experienced substantial population declines over the past century.
and life history have received little study, presumably because of their
generally low abundance, limited spawning distribution, and low commercial
and sport fishing value.
Attempts to evaluate the status of sDPS green sturgeon have
been met with limited success due to the lack of consistent long term data
potential confusion with white sturgeon (Adams et al. 2002; Heppell and
Based on available
scientific data and ongoing conservation efforts, NMFS concluded in the
final rule that sDPS green sturgeon were likely to become endangered in the
foreseeable future throughout all of its range. The most critical factors
in the formulation of this conclusion were: a) Reduction of potential
spawning habitat, b) severe threats to the single remaining spawning
population, c) the inability to alleviate these threats using current
conservation measures, and d) the continued observance of declining numbers
of juveniles collected in the past two decades.
Green sturgeon populations successfully
persisted throughout western North America for
two-hundred million years, but are thought to have experienced a
precipitous decline during the past century.
Harvest of adults likely resulted in direct declines
in abundances, and destruction of spawning and rearing habitats led to
reduced population sizes and resilience. With
regulations prohibiting harvest or take now in effect, the most
significant threats to green sturgeon likely relate to loss and
inaccessibility of available spawning habitat.
of this is driven by competing water resource needs between humans and
Temporary dams, altered flows, and entrainment in water diversions can
impede or inhibit both upstream spawning migrations of adult green sturgeon
and downstream migrations of juveniles (Heublein et al. 2009). Insufficient
freshwater flow rates in spawning areas, contaminants,
fisheries bycatch, poaching, invasive species, impassable barriers,
and unfavorable water conditions are also likely
to threaten the survival and recovery of this
Figure 5. Red Bluff Diversion Dam (RBDD),
barrier to green sturgeon migration (J.
Conservation Efforts &
Figure 6. USFWS conducts egg mat sampling on the
Upper Sacramento River to determine when and
where green sturgeon spawn (B. Poytress).
Regulations prohibiting the retention of green sturgeon in both recreation
and commercial fisheries throughout California, Oregon, Washington, and
British Columbia have been implemented. These regulations represent a
significant reduction in the risk of loss of green sturgeon to fishing
activities, and are expected to have a substantial conservation impact.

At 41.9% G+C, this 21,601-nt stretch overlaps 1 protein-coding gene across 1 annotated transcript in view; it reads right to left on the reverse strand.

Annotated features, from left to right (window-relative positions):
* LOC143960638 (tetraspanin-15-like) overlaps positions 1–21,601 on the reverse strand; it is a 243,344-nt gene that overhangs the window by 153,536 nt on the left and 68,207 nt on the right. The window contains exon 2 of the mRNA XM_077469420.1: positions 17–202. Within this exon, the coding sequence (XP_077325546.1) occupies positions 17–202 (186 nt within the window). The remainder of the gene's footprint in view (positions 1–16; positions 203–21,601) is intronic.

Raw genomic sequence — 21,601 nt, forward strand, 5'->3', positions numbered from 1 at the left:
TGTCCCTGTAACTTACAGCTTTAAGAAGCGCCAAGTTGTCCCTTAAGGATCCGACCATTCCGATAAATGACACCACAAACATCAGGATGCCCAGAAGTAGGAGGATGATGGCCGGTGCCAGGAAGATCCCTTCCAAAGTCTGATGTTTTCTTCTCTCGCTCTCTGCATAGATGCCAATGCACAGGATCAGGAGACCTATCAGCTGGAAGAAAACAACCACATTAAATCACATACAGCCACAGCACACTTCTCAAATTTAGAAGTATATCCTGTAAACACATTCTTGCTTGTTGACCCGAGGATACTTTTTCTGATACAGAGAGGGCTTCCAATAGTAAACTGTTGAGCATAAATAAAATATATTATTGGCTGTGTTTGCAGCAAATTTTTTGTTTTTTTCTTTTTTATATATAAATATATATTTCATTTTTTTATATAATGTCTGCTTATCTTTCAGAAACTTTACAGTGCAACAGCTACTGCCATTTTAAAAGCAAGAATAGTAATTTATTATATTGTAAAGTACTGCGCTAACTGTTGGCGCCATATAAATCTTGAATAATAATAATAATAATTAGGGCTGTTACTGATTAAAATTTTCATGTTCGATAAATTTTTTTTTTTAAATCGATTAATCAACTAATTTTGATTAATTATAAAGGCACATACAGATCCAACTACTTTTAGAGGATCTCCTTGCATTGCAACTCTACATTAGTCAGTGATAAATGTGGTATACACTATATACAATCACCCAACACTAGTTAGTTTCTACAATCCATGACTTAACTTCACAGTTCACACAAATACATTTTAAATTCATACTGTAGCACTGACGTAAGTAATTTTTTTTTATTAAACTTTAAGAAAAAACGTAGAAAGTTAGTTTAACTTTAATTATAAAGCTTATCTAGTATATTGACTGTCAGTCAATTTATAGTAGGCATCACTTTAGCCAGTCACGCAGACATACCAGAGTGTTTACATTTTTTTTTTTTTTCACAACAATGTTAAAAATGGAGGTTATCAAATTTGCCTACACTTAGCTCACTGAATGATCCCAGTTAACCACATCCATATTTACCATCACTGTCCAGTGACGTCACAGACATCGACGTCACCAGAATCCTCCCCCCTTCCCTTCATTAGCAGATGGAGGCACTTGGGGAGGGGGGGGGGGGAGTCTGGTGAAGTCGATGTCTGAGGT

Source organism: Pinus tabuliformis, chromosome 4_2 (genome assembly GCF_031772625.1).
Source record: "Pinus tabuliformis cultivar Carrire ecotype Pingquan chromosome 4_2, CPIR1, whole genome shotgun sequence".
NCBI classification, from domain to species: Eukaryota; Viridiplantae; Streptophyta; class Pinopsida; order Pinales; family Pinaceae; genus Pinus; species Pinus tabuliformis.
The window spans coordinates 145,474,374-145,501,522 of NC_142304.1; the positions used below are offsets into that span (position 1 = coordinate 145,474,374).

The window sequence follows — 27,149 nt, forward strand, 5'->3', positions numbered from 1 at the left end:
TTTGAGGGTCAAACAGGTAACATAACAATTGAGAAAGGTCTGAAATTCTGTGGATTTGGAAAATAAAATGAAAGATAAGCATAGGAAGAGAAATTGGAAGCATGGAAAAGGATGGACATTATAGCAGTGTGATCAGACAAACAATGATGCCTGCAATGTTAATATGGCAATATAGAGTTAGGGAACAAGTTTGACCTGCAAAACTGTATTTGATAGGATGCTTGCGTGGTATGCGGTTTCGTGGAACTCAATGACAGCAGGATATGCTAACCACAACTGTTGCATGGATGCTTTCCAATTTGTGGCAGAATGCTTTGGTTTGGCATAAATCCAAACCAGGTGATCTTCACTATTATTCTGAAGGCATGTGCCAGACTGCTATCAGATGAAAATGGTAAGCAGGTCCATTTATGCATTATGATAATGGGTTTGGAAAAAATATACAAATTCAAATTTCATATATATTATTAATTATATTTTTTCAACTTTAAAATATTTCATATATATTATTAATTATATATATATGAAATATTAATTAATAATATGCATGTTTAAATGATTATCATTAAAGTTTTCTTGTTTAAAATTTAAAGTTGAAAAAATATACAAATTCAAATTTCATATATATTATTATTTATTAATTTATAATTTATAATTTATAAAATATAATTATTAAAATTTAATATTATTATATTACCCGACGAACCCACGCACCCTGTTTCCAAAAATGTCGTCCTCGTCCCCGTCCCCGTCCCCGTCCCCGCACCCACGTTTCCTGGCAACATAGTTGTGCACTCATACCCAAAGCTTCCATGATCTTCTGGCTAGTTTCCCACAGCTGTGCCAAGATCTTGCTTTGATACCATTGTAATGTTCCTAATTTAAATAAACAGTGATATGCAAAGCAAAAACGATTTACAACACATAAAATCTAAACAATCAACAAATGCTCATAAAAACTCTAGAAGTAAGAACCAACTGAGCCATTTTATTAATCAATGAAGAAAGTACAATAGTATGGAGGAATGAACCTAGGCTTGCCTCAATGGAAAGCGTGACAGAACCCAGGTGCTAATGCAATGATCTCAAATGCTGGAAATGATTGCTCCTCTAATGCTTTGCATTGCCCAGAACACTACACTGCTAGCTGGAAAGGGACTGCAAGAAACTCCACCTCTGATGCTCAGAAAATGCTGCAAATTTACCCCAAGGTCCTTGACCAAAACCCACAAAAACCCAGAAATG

Recent research efforts have focused on monitoring early life history
stages and estimating adult abundance to better evaluate overall species
status (Israel et al. 2010).
understanding of the impacts of contaminant exposure, ocean energy
projects, predation by native and non-native species, foraging and
feeding behavior, and baseline population viability data are sought to
support the construction of a sound conservation plan for the ecosystems
upon which green sturgeon depend.
Numerous studies of the distribution, migration, spawning habitat
utilization, and population genetics of green sturgeon are being currently
underway through both collaborative and independent efforts at
University of California at Davis (UCD),
Bureau of Reclamation (BOR),
U.S. Fish and
Wildlife Service (USFWS), Oregon
Department of Fish and Wildlife (ODFW),
of Water Resources (CDWR),
California Department of Fish and Game
Department of Fish and Wildlife (WDFW),
Oregon Department of Fish and Wildlife,
National Marine Fisheries Service (NMFS).
CDWR biologists use cutting edge sonar
equipment to monitor
sturgeon presence in the Sacramento and
Feather Rivers (J. Day).
Adams P.B., C. Grimes,
S.T. Lindley, and M.L. Moser. 2002. Status review for North American green
sturgeon, Acipenser medirostris. NOAA, National Marine Fisheries
Service, Southwest Fisheries Science Center, Santa Cruz, CA. 50 pp.
Heppell S.S., and L.
Hofmann. 2002. Green sturgeon status assessment. Oregon State University
report to National Marine Fisheries Service Southwest Fisheries Science
Center, Santa Cruz, CA. 74 pp.
Heublein J.C., J.T.
Kelly, C.E. Crocker, A.P. Klimley, and S.T. Lindley. 2009. Migration of
green sturgeon Acipenser medirostris, in the Sacramento River.
Environmental Biology of Fishes 84(3): 245-258.
Israel J.A., J.F. Cordes,
M.A. Blumberg, and B. May. 2004. Geographic patterns of genetic
differentiation among collections of green sturgeon. N. Am. J. Fish. Man.
Israel J.A. and B. May.
2010. Indirect genetic estimates of breeding population size in the
polyploidy green sturgeon, Acipenser medirostris. Molecular Ecology
Lindley S.T., M.L. Moser,
D.L. Erickson, M. Belchik, D.W. Welch, E. Rechisky, J.T. Kelly, J. Heublein,
and A.P. Klimley. 2008. Marine migration of North American green sturgeon.
Trans. Am. Fish. Soc. 137: 182-194.
Moyle P.B. 2002. Inland
Fishes of California, 2nd edition. University of California
Press, Berkeley and Los Angeles, California. 502 pp.
Ayres W.O. 1857.
Descriptions of new species of fish from San Francisco Bay. Proc. Calif.
Acad. Sci. 1:1-77.